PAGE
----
Oreo limped down the street. His hind right leg was dragging badly now, but he still loved his daily walks. Sarah had got him as a puppy, the only living pup in a litter of three, born one December in the corner of the Millers’ garage. The bitch had abandoned the litter, and Oreo’s siblings had died within a few hours of birth, but little Molly Miller had refused to let Oreo go. She’d nursed him with baby formula and one of her own old bottles, carried him around in a sling she’d made from an old scarf, and generally treated him like one of her dolls. She’d been heartbroken when her mum had said they couldn’t keep him. When Sarah came round to collect him, Molly had cried for hours, even though Sarah promised she could visit any time she liked, and had even agreed to keep the name Oreo, given to the pup because of the white band around his black midriff.
Oreo missed Molly’s visits. She had come round every weekend for the last 12 years, but now, she’d moved to London to study history. He missed her cuddles, which completely disregarded the stink emanating from his aging body. Sarah was affectionate, and looked after him well, but Molly could make him feel half his age with her boundless teenage energy, unhampered by the trials and tribulations of employment, mortgages, or aging and distant parents.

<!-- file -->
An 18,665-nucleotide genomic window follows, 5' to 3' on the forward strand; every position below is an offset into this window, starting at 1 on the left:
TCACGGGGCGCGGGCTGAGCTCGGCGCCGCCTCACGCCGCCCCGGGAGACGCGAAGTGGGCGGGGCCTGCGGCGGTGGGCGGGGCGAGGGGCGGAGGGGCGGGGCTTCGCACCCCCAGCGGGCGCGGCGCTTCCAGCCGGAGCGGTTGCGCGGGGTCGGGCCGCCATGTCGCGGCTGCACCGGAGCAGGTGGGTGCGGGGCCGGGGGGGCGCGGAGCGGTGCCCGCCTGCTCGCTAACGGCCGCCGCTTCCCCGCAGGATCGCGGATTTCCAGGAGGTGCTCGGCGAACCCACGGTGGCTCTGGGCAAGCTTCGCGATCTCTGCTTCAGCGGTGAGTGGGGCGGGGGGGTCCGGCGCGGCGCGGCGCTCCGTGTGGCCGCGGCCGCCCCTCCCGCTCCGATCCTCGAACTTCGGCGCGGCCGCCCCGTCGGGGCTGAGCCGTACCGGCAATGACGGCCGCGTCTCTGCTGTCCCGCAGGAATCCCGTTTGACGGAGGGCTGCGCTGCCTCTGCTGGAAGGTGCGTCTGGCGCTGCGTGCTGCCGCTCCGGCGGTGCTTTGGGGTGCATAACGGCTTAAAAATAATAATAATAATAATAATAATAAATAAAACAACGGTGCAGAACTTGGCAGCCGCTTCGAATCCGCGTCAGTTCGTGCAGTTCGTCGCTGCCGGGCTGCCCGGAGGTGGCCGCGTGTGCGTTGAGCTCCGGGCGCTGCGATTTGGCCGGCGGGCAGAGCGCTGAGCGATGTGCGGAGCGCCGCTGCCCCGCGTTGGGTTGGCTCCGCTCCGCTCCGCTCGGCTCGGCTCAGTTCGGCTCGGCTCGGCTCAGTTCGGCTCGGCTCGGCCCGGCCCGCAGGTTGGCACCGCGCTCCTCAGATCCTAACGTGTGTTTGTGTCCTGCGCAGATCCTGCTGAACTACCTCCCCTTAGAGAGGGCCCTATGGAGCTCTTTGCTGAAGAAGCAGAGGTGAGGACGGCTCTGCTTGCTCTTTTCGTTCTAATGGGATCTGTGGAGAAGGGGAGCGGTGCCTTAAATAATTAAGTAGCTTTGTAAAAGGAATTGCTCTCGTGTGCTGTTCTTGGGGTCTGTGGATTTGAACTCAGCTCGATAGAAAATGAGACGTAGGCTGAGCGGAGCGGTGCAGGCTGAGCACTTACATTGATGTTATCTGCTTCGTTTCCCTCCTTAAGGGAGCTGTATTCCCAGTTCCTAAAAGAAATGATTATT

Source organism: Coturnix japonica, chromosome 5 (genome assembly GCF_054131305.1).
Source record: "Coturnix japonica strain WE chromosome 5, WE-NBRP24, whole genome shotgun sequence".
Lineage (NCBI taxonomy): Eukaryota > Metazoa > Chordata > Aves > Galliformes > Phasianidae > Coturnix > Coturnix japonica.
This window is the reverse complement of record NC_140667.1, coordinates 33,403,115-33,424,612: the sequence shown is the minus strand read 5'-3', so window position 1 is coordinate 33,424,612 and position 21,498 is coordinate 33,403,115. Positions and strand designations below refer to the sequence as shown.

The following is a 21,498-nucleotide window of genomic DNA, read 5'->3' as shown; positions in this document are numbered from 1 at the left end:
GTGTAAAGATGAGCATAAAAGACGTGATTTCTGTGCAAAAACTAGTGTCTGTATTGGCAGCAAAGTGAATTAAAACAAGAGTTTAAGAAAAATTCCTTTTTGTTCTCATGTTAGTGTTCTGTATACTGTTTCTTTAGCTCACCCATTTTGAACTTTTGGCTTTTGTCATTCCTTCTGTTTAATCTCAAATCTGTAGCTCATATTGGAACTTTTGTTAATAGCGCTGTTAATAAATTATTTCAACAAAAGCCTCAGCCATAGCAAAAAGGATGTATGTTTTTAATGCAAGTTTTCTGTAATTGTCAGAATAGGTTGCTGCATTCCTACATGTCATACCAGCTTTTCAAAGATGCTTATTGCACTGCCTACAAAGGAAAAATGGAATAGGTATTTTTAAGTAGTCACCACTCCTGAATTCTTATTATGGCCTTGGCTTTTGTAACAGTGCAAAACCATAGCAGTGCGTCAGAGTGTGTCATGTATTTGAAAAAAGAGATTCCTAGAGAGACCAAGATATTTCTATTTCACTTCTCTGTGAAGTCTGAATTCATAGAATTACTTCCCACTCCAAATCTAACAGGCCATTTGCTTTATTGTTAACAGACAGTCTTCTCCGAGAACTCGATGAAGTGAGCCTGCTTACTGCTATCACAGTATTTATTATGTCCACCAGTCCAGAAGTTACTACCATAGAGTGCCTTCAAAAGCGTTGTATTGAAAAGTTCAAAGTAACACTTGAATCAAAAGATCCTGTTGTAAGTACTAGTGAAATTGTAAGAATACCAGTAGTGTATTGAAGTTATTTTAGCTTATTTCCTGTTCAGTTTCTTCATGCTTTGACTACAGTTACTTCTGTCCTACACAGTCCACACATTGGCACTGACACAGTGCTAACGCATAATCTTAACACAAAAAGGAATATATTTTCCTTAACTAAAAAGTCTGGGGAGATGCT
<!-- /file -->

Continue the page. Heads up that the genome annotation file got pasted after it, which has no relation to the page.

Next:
He sniffed a tree, catching the scent of that idiot greyhound from the next street over. Cocking a leg, he added his own spray to the mix. He may not be able to outrun him, but he could out-piss him any day of the week.
He limped back to Sarah, walked into her leg (his depth perception had been getting worse over the last few months since his stroke, and he spent half his life bumping into things), and nosed her hand for a treat. She ruffled his head distractedly, and slipped him a dog treat from her pocket. She’d started buying those ‘fresh breath’ dog treats, but they didn’t seem to make any difference.
God she loved that stinky old hound, but she knew she couldn’t take him with her. The flight to New Zealand was too long, she couldn’t stand the thought of him dying alone in the hold. She wished there was another way, but she had no choice, her dad had said it was a matter of weeks. If only she’d gone sooner, she’d been saying she was going to move back for years and putting it off, but she’d refused to believe things could be that bad.
Poor Oreo, he’d been so confused by the boxes around him these last weeks, bumping his way from room to room, sniffing at the packing peanuts, getting tangled in the bubble wrap, and generally making a nuisance of himself. If only there was some way to explain to Molly, but Sarah knew she’d never forgive her. She didn’t know how weak he’d become, how confused, how pungent. She’d have to just write to her, she could mail the letter from the airport. ‘Old age’? ‘Natural causes’? how to phrase it…
They reached the door to the vet’s surgery, and Oreo sniffed the air. Hmmm, this was new…